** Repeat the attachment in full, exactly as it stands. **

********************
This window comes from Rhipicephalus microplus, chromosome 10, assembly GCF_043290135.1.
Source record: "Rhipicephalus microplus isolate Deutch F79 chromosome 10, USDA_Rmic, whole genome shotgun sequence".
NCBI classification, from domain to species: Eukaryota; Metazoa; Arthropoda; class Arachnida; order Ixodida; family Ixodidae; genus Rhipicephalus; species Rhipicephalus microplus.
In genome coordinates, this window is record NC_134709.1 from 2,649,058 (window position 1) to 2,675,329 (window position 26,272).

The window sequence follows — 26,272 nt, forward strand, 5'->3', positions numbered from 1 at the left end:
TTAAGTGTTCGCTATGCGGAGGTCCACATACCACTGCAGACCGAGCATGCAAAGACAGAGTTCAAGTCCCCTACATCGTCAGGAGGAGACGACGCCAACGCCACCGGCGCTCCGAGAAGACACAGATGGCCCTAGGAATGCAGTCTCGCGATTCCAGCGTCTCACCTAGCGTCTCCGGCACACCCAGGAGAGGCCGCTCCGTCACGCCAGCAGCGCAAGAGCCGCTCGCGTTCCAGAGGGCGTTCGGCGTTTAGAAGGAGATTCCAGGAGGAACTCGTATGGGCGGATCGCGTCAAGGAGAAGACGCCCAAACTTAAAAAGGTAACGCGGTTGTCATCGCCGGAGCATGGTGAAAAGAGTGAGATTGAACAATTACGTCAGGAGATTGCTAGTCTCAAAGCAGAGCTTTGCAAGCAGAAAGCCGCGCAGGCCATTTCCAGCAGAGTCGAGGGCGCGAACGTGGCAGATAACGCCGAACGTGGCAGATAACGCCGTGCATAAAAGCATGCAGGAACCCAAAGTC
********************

This window comes from Rhipicephalus microplus, chromosome 10, assembly GCF_043290135.1.
Source record: "Rhipicephalus microplus isolate Deutch F79 chromosome 10, USDA_Rmic, whole genome shotgun sequence".
NCBI classification, from domain to species: Eukaryota; Metazoa; Arthropoda; class Arachnida; order Ixodida; family Ixodidae; genus Rhipicephalus; species Rhipicephalus microplus.
In genome coordinates, this window is record NC_134709.1 from 2,649,058 (window position 1) to 2,675,329 (window position 26,272).

The window sequence follows — 26,272 nt, forward strand, 5'->3', positions numbered from 1 at the left end:
TTAAGTGTTCGCTATGCGGAGGTCCACATACCACTGCAGACCGAGCATGCAAAGACAGAGTTCAAGTCCCCTACATCGTCAGGAGGAGACGACGCCAACGCCACCGGCGCTCCGAGAAGACACAGATGGCCCTAGGAATGCAGTCTCGCGATTCCAGCGTCTCACCTAGCGTCTCCGGCACACCCAGGAGAGGCCGCTCCGTCACGCCAGCAGCGCAAGAGCCGCTCGCGTTCCAGAGGGCGTTCGGCGTTTAGAAGGAGATTCCAGGAGGAACTCGTATGGGCGGATCGCGTCAAGGAGAAGACGCCCAAACTTAAAAAGGTAACGCGGTTGTCATCGCCGGAGCATGGTGAAAAGAGTGAGATTGAACAATTACGTCAGGAGATTGCTAGTCTCAAAGCAGAGCTTTGCAAGCAGAAAGCCGCGCAGGCCATTTCCAGCAGAGTCGAGGGCGCGAACGTGGCAGATAACGCCGAACGTGGCAGATAACGCCGTGCATAAAAGCATGCAGGAACCCAAAGTC